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Flood information for homeowners

Flood information for homeowners

As the UK’s weather patterns become more erratic, flooding is affecting increasing numbers of homeowners throughout the country. Anyone within a potential flood zone and surrounding areas should have a disaster recovery plan in place which aims to get them back in their home in the shortest amount of time possible. The following information has been put together with the intention of helping you do just that.

Insurance and protection for homes at risk of flooding

Flooding checklist

Practical methods and products to reduce flood damage

Emergency numbers and useful resources

Flood water and the clean up operation

List of items to have on hand during a flood

The role of the Loss Assessor

 

Insurance and protection for homes at risk of flooding

There has been at least one flood in the UK every single year since 1998, and winter 2014 (1 December 2013 to 25 February 2014) was the wettest winter recorded since records began over 250 years ago.

Flood experts estimate that if your property is situated in a flood risk area, you are 30% more likely to experience flooding, the consequences of which can be disastrous, both emotionally and financially.

However, with a bit of foresight and planning, you can effectively protect your home from floods and minimise the amount of damage that flooding may cause.

Make sure you are covered

Your buildings and contents insurance will offer cover in the event of flood damage. The cost of everything from drying out, repairing and restoring, to removing debris and legal fees should be included in your home insurance policy.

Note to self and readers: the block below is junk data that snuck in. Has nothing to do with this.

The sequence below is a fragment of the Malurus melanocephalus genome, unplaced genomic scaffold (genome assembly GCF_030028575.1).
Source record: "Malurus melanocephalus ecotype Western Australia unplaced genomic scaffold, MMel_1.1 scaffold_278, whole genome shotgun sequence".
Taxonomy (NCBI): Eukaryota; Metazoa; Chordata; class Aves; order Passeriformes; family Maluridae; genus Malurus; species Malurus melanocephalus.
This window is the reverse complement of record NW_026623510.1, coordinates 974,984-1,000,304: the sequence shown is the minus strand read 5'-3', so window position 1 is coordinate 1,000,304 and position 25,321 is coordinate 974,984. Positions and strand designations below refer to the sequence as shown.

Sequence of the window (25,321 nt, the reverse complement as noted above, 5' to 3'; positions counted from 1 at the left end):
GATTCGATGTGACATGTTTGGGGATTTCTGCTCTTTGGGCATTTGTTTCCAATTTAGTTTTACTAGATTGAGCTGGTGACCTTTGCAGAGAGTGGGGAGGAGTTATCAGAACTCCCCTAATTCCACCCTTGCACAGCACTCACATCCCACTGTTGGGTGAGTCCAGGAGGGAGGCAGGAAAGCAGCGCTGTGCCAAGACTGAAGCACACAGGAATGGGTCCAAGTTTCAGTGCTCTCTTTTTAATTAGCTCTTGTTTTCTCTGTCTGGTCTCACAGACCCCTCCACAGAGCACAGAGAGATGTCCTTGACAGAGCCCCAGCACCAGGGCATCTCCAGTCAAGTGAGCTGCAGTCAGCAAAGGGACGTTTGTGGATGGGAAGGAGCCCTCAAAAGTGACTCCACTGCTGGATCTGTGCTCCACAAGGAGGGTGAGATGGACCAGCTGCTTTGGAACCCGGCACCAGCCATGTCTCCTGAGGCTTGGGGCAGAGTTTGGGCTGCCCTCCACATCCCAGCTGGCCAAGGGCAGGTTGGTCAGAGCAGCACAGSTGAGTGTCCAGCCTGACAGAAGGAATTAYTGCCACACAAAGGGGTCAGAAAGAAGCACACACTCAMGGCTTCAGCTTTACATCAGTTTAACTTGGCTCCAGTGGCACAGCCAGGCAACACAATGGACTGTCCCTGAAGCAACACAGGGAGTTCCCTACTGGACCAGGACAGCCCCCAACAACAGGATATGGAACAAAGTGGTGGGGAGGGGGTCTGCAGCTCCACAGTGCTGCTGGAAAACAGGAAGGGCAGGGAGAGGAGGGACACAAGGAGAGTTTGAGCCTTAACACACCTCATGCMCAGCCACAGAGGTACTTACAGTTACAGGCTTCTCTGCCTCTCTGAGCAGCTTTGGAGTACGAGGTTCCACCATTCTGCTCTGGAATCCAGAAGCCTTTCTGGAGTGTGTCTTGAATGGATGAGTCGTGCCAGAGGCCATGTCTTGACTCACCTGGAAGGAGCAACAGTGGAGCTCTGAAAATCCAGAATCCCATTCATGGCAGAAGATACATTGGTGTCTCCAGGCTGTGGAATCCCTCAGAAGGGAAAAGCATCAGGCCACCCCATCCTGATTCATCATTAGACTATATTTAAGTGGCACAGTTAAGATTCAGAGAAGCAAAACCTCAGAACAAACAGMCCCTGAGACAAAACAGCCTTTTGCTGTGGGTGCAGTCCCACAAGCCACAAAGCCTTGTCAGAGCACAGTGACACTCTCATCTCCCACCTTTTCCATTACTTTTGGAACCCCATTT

When looking for a insurance policy that includes all of these features there are a few things you can do to help the process. If you are in a high risk flood area then try to contact an insurance company that specialises in flood risk cover.

Contacting a wide range of insurers will give you a variety of prices to pick from, and an overview of the types of cover that are available. You can also invest in a flood mitigation survey, which will help you pinpoint what to do to reduce your exposure to flooding, and present your risk profile to insurers in the best possible light, which could reduce your premium.

For more information about making a flood insurance claim, read our full guide here https://www.morganclark.co.uk/guide-residential-flood.html.

Preventative measures

With a little foresight and preparation, you can make sure your property is well-equipped in the case of a flood.

Having a flood plan in place will help to minimise potential damage and hopefully allow you to get back into your property as soon as possible. This should contain all the information needed during an emergency, such as contact numbers of your insurance company, utility suppliers and Loss Assessors.

Keep your flood plan in a safe and disaster-proof place (as well as in a waterproof document holder) along with any critical documentation like your insurance policy and important financial and legal documents.

With the unpredictability of British weather, floods can strike and wreak havoc at any time. By following these simple steps you can make sure you are well prepared for disaster, reducing the financial and emotional damage that may be sustained.

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Flooding checklist

We have provided this quick checklist for you to easily print off, fill in and keep to hand with your other important insurance documents…

Your insurance policy number  Your insurance company tel. number  Local gas-safe plumber  Local certified electrician